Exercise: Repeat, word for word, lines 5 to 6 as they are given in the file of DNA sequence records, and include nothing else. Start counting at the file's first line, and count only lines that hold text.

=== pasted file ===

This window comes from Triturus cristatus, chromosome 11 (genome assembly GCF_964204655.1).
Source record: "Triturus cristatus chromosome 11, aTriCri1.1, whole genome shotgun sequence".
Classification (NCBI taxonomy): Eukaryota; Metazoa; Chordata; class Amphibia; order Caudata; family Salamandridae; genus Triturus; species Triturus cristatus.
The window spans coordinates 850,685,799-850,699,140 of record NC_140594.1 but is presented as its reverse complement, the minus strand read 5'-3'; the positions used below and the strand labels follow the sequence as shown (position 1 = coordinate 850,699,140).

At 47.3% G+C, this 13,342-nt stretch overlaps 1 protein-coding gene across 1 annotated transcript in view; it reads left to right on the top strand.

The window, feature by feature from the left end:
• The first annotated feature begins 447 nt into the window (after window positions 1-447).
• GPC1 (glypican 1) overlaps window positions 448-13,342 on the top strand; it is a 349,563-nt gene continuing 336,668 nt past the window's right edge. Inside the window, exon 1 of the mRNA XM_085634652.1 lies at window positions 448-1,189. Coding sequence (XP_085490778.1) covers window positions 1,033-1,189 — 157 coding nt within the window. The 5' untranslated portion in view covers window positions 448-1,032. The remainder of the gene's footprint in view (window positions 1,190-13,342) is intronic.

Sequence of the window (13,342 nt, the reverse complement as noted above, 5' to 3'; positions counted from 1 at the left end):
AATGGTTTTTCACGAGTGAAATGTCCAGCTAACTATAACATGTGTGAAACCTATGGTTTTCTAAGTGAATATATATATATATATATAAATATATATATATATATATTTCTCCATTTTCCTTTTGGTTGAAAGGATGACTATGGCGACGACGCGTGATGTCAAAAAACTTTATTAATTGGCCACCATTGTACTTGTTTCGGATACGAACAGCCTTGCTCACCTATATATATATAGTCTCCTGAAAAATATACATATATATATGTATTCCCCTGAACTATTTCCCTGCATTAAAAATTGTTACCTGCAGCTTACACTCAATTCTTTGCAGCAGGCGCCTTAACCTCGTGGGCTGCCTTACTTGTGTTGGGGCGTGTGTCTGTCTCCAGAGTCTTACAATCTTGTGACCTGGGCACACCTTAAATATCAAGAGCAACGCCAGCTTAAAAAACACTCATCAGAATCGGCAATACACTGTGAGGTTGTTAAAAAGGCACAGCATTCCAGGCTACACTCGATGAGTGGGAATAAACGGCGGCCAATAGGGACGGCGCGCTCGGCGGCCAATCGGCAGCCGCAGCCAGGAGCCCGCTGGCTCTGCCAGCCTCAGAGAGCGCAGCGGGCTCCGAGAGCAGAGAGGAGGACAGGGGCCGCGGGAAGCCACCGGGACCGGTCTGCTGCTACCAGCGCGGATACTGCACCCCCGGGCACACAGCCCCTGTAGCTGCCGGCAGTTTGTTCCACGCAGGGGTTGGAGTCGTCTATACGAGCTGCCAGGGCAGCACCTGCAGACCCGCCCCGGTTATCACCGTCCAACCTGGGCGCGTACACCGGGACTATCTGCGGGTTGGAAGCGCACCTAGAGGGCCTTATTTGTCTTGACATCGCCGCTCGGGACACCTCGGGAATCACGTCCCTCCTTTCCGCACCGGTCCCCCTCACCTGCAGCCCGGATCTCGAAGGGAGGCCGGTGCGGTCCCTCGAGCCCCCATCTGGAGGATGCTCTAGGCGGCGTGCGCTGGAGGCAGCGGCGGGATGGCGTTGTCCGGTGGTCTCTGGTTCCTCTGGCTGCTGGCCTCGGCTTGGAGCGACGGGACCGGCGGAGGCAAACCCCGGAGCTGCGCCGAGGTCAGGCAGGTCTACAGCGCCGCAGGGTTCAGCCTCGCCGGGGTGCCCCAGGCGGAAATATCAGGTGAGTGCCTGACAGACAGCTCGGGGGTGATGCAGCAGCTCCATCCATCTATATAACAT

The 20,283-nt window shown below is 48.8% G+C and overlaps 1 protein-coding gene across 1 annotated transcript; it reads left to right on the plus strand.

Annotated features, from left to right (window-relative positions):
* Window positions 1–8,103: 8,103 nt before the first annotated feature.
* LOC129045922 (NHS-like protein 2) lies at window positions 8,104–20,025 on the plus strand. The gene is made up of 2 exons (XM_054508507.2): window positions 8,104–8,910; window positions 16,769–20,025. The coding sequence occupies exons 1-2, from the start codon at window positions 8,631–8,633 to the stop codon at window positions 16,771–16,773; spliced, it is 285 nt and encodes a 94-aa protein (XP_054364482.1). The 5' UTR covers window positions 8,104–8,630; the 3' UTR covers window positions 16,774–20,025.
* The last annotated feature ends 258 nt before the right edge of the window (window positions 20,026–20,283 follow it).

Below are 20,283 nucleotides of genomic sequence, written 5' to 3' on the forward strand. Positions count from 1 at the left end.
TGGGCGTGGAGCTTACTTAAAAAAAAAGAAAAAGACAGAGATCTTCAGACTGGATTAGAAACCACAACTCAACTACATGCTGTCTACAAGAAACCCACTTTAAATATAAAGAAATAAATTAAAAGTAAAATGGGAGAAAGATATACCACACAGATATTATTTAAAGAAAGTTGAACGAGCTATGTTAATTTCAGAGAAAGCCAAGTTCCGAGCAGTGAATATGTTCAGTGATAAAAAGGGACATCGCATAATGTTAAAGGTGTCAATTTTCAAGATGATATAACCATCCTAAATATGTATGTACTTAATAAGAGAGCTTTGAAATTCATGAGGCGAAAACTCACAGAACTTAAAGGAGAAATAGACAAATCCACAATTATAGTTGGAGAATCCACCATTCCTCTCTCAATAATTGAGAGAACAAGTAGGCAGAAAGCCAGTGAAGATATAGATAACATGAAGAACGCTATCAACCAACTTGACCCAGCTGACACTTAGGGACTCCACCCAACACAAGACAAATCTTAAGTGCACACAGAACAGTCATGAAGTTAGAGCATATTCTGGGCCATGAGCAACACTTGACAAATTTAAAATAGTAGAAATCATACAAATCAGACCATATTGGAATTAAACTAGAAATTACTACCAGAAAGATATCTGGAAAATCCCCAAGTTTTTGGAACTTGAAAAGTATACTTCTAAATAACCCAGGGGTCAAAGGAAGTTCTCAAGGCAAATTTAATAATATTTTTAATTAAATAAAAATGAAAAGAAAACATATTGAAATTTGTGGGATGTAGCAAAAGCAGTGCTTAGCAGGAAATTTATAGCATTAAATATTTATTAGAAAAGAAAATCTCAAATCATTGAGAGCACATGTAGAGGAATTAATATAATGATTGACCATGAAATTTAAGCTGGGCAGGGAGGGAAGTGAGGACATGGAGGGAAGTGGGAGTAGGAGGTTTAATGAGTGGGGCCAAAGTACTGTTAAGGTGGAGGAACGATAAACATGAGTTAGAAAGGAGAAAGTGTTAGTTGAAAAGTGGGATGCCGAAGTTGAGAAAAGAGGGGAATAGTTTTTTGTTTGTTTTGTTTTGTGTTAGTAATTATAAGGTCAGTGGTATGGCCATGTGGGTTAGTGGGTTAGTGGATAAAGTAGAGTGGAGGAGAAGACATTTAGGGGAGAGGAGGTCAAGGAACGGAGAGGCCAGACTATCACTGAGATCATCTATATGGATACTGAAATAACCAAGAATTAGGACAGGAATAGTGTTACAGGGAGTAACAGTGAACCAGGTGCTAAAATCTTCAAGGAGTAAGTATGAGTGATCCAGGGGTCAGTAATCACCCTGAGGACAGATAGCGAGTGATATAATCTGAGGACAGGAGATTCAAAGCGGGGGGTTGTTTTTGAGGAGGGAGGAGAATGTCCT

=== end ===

At 47.3% G+C, this 13,342-nt stretch overlaps 1 protein-coding gene across 1 annotated transcript in view; it reads left to right on the top strand.

The window, feature by feature from the left end: